God’s Sparrows by Philip Child – 1st UK Dustjacket…


God’s Sparrows by Philip Child. London: Thornton Butterworth Ltd, 1937.
319pp. 1st & only hardcover edition.

Just arrived today (and wedged into my mailbox with the sort of contempt only Canada Post can muster; no ill effects to report, other than to my blood-pressure).

Philip Child’s first two novels, The Village of Souls (1933) and God’s Sparrows (1937) were both published by Thornton Butterworth in the UK, and neither saw publication here until Ryerson republished Souls in 1948 & McClelland & Stewart issued a NCL paperback of Sparrows in 1978.

This is probably the least inspired of the illustrated dust jackets from the period, and certainly cannot compare with either Acland’s All Else is Folly or the marvelous jacket for Dent’s Show Me Death!  Still, it’s beginning to grow on me.


The rear cover. Note the manicule on the front cover begging us to flip it over to find out “what the story is about.”

And just because I’m fond of doing so, the inside flaps:


Front inside flap.


Rear inside flap.

Finding a copy of God’s Sparrows in dust jacket, especially one as good as this, is a difficult task.  I’ve been hunting for awhile now, and this one turned up online for the princely sum of $35.oo.  One of the wonderful things about there being no copies of a given title for sale anywhere online (particularly on ABE) means that sellers don’t get swept up in ridiculous valuations.  This was a very good buy, but I really don’t think there’s a huge market for Child first editions, even when they’re destined to become part of a larger collection of Canadian WWI literature.  Similarly, I found a first edition of Village of Souls in a lovely jacket, but the seller wanted £75.oo for it.  I’ve offered him £25.oo and the rejoinder, ‘who else is going to buy it?’  He’s having a think.  I’ll post it when I eventually pick it up.

A lovely bonus to this copy was a Christmas card tucked inside.  It seems wrong to be posting such things when we’re breaking heat-records in Vancouver, but…




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3 Responses to God’s Sparrows by Philip Child – 1st UK Dustjacket…

  1. praymont says:

    Thanks for this post. I don’t know if you’ve noted this before, but the CBC aired a ½-hour drama based on God’s Sparrows on November 12, 1970. It was produced by David Peddie, directed by Peter Carter, and starred Donnelly Rhodes and Tim Henry. This TV show was part of a series called Theatre Canada: Canadian Short Stories, A brief description can be found about 4/5 of the way down the page at http://www.film.queensu.ca/cbc/T.html .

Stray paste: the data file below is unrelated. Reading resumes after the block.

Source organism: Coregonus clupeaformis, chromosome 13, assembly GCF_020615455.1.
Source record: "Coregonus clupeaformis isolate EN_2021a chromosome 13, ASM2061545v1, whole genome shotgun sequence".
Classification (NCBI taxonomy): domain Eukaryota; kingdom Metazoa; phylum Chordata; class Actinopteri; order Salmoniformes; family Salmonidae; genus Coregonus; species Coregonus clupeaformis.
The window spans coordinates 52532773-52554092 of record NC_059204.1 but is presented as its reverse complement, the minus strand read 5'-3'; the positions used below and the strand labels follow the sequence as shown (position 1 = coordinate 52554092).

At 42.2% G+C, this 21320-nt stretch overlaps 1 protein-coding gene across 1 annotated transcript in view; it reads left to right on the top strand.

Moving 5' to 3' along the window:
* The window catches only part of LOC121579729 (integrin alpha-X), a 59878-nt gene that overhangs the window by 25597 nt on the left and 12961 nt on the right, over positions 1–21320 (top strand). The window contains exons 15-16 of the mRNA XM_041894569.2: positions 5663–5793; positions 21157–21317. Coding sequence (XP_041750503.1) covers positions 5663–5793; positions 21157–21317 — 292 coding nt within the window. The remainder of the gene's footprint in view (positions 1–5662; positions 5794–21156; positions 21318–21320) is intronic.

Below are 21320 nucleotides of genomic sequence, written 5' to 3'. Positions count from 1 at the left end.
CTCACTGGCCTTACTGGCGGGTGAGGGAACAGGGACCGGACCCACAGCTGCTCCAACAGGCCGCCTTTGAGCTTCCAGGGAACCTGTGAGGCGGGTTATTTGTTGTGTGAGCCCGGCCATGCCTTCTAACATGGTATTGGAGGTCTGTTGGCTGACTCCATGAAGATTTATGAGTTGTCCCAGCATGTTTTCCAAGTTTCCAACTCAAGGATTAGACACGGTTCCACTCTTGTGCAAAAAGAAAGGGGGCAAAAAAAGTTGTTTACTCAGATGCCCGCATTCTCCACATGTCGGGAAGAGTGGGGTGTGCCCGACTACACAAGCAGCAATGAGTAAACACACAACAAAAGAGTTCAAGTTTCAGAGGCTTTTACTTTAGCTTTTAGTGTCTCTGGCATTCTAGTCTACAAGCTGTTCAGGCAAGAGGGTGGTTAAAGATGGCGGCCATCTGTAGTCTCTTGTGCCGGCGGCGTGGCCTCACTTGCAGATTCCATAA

• Thanks for reminding me of this –I just went through my Child notes, and I have a reference to this production from a book about CBC dramas after 1950 by Mary Jane Miller called ‘Turn Up the Contrast.’ She claims she had not seen this production, claiming it was ‘mangled, missing, or gone for good.’ I didn’t look into it further until just now. I contacted CBC archives, and they have a copy, but nobody can see it: something about rights and lisensing. There’s a loophole though. Anyone associated with the production can obtain a copy, or release a copy to me. Unfortunately it appears the producer & director are deceased. My best bet, is to track down Donnelly Rhodes (who films a lot near me) or, because Child was listed as the writer of the program, is to get a letter of permission from his literary estate. The hunt is on. I’ll let you know how it goes.

      Presuming, of course, you don’t already have a copy you could e-mail me….

      • Stephen McGregor says:

        James! I’ve been searching for this film ever since I saw it back in the 70s on CBC. I was a kid then, forgot the title. Just this week I got a lead from a Canadian military writer who remembered that “sparrow” seemed to be part of the title. I badly want to watch God’s Sparrow again. Did you have any luck in contacting Donnelly Rhodes, or Child’s estate? Do you remember the big soldier who shoots the German machine gunner point blank after the grenade explodes? I seem to think that this character was played by the late Albert Salmi…does this ring a bell? E-mail me at srj.mcgregor@yahoo.ca


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